One of the most valuable assets an organization has during a crisis is trust, both from internal and external stakeholders and customers. Trust is primarily established based on three factors, Garcia says: promises fulfilled, expectations met, and when an organization’s stated values are lived experiences. For the former, be careful of what promises the organization makes to the public or to employees; in a rapidly evolving situation, those promises might need to be broken. For the latter, he explains, if an organization declares that it has a mission of kindness and charity, but acts in an unkind or uncharitable way, people lose trust in that organization.
Regarding meeting expectations, “we need to be deeply attentive to the quickly evolving expectations that reasonable people have,” Garcia adds. In an environment where it’s easier to see what other institutions are doing—whether through social media or news outlets—the public can quickly evaluate new standards of care and judge organizations accordingly. Once large-scale events started to cancel in response to the spread of COVID-19, for example, people expected other events to follow suit.
Organizations can help set expectations by clearly establishing who holds what role during crisis response and whom people should expect to hear from with new directions or updates. Without absolute clarity on who is involved and where to turn for information, the response can be perceived as confusing or even untrustworthy—even if the crisis managers have matters well in hand.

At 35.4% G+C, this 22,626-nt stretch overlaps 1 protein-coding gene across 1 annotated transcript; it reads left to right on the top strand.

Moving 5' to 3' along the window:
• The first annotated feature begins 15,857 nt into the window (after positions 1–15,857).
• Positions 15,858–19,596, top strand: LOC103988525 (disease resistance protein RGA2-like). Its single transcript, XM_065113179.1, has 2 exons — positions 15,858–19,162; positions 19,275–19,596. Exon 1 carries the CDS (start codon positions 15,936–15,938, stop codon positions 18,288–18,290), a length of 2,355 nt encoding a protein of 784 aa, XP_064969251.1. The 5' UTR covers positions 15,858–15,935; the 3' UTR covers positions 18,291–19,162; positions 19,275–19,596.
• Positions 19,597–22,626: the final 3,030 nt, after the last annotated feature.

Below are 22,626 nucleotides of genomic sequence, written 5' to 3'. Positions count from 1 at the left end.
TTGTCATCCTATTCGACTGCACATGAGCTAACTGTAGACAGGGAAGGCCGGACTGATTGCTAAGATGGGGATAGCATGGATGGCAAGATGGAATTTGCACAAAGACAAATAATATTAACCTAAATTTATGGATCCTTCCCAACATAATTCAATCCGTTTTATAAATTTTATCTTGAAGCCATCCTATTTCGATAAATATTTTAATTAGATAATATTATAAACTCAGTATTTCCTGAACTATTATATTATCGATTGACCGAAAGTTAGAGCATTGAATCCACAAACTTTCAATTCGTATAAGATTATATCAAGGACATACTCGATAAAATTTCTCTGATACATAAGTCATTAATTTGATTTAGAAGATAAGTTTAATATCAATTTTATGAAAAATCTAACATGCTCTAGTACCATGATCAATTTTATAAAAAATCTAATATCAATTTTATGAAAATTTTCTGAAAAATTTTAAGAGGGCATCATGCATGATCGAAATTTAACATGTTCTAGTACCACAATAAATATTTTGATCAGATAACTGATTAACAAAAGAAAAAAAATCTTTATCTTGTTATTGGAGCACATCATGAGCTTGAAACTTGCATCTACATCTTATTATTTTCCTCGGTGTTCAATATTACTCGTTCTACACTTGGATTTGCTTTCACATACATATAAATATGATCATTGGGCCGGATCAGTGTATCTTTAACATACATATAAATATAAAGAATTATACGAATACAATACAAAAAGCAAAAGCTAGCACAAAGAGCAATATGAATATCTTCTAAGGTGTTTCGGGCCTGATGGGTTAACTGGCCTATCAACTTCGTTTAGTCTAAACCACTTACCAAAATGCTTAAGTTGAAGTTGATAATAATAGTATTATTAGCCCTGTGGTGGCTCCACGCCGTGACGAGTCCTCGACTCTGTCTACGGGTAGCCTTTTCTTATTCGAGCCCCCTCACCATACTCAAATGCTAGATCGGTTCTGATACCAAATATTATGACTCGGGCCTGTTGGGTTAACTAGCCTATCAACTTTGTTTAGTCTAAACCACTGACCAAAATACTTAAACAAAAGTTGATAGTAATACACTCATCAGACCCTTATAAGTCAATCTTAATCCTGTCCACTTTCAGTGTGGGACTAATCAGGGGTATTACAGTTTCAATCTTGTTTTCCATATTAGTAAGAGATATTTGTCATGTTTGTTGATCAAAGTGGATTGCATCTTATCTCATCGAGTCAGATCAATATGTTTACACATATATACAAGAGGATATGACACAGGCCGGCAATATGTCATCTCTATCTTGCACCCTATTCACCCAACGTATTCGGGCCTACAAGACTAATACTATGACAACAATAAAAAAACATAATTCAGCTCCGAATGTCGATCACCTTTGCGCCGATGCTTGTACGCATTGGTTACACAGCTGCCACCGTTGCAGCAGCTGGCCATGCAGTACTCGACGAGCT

Maintaining trust is significantly easier than regaining it. It is unlikely that organizations—and countries—that lost their stakeholders’ or citizens’ trust will regain it during the coronavirus pandemic, Garcia adds.
In every crisis, Garcia says, stakeholders expect leaders to care; an expression of empathy is a necessary first step to demonstrating a commitment to fulfilling that expectation.
“One of the things that people are looking for is ratification of their feeling of emotional fragility,” he notes. “And when I look at the best statements, whether it's from CEOs or from university presidents or others, one of the things that I find that is most helpful is a statement that begins with an acknowledgment of people's anxieties, fears, or uncertainty and feelings of vulnerability. When they do that first, the communication tends to work reasonably well.”
Even if the message includes an acknowledgment or wish for wellbeing or health later on, people will likely have tuned out or stopped reading by that point, Garcia says. Start with an empathetic statement, then outline the big picture and action items needed to realize it.
The tone for crisis communications must be set at the top, Garcia adds, but communication from the top alone is insufficient. Consider an organization like a series of concentric circles, with the CEO in the center to the customers or employees on the outer ring, he says. The CEO communicates out across the organization, but that message is followed by communication from the next ring, and the next, and the next, radiating outward in persistent, aligned messages that drive action as well as cohesion.